The Australian Electoral Commission (AEC) has told a House of Representatives committee that it is looking into a way for its officers to utilise technology to look up the status of citizens at the next federal election in lieu of the dated paper-based method currently employed. The Joint Standing Committee on Electoral Matters heard on Wednesday from AEC representatives, who explained that the government agency is “progressing a series of technical amendments” with the Department of Finance as part of its attempt to modernise the AEC. Read More

Australia: New South Wales prepares for broader e-voting scheme | iTnews

The NSW Electoral Commission has invited pitches from suppliers to replace the core system behind iVote in preparation for increased use of the online voting system at the next state election. It follows the passage of legislation allowing previously ineligible voters to use technology-assisted voting in NSW’s general elections and by-elections. The existing iVote system was originally introduced for the 2011 state election as a way for blind and vision impaired citizens to vote independently and privately. It has since been expanded to support those voting from overseas or interstate. Read More

Australia: Clearing Path to Legalization, Australia Votes for Gay Marriage | The New York Times

A solid majority of Australians voted in favor of same-sex marriage in a historic survey that, while not binding, paves the way for Parliament to legally recognize the unions of gay and lesbian couples. Of 12.7 million Australians who took part in the government survey, 61.6 percent voted yes and 38.4 percent voted no, officials announced on Wednesday morning. Participation was high, with 79.5 percent of voting-age Australians sending back their postal ballots. “The Australian people have spoken, and they have voted overwhelmingly ‘yes’ for marriage equality,” said Prime Minister Malcolm Turnbull, who called the survey in a move described by advocates as a delay tactic devised to appease his party’s far-right faction. “They voted ‘yes’ for fairness, they voted ‘yes’ for commitment, they voted ‘yes’ for love.” Read More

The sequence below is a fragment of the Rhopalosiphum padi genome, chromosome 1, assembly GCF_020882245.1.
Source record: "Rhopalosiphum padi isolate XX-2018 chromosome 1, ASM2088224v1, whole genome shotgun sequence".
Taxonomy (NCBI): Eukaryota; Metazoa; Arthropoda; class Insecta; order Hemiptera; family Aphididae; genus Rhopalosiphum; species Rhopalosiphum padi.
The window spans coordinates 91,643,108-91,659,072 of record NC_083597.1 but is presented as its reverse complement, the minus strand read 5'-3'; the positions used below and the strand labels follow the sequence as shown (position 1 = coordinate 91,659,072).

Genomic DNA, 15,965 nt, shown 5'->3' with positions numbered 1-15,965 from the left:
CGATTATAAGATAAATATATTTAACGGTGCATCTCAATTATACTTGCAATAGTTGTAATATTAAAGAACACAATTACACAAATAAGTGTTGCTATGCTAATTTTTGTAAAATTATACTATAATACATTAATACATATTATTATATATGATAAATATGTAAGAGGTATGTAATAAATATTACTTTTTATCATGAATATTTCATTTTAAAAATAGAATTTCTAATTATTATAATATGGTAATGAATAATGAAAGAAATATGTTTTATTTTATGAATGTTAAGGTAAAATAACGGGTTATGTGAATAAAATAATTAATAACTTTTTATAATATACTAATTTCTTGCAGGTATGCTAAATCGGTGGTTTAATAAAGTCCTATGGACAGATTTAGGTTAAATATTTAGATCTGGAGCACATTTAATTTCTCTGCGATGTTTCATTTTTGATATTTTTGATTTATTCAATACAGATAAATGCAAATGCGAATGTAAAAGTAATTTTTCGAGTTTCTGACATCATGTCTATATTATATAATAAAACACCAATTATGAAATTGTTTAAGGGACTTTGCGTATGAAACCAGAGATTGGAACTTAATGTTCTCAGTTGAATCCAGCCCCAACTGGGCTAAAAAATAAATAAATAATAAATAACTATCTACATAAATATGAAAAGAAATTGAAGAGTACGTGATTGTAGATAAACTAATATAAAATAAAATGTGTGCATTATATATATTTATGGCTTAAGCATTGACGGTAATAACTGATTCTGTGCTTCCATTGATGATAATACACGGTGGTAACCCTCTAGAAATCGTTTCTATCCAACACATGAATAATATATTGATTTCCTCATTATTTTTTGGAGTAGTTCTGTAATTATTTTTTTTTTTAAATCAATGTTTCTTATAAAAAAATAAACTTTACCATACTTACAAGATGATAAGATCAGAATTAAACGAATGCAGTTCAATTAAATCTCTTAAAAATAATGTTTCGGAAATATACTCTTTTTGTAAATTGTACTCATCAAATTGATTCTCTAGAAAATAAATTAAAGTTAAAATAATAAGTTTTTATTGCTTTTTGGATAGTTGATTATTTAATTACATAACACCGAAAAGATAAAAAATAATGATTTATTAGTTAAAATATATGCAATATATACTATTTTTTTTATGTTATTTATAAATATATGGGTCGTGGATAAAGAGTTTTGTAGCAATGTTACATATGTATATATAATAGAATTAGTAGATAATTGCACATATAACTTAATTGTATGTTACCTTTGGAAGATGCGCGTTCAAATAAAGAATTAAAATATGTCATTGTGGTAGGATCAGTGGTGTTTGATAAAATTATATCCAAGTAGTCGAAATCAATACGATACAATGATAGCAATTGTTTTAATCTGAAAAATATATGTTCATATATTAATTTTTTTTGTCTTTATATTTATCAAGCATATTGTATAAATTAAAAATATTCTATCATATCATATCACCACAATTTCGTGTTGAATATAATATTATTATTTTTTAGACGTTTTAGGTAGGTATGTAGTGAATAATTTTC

Australia: What happens if Australia votes “no” in the postal survey? | Sydney Morning Herald

Australia won’t know the results of the same-sex marriage survey until 10am on Wednesday morning. But there has been a growing assumption over the course of the campaign that the “yes” camp will win. Senior ministers such as Peter Dutton and Julie Bishop have said they think the “yes” vote will win. “Yes” campaigner Sarah Hanson-Young has said she’s “very, very confident”. And as voting closed  last week, “no” spokesman Lyle Shelton conceded, “we’re chasing down a big lead”.  Poll after poll has also found support for same-sex marriage is at about two to one. Just before the survey closed last week, a Guardian Essential Poll found 64 per cent of people who voted say they ticked “yes”. Read More

Australia: Voting Twice Online in Australia’s Same-Sex Marriage Poll Was Frighteningly Easy | Mother Jones

For the past month, Australians have been casting their ballots in a nonbinding-yet-divisive survey to advise their elected leaders on the question: “Should the law be changed to allow same-sex couples to marry?” As an overseas Aussie who cares deeply about the issue, I wanted my say. So, one day a few weeks ago, I entered my personal details into a designated government website and received a “Secure Access Code” that allowed me to cast my vote online. When I checked my mail later that day, however, I found a letter from the Australian Bureau of Statistics (ABS), the agency administering the survey. This letter contained a different Secure Access Code. My reporter’s red flag flew up immediately. Was it possible, I wondered, that the system would validate both of these codes and let me vote twice? That would be a potentially troubling situation, because if I could do it, then others could, too. I had to find out. Read More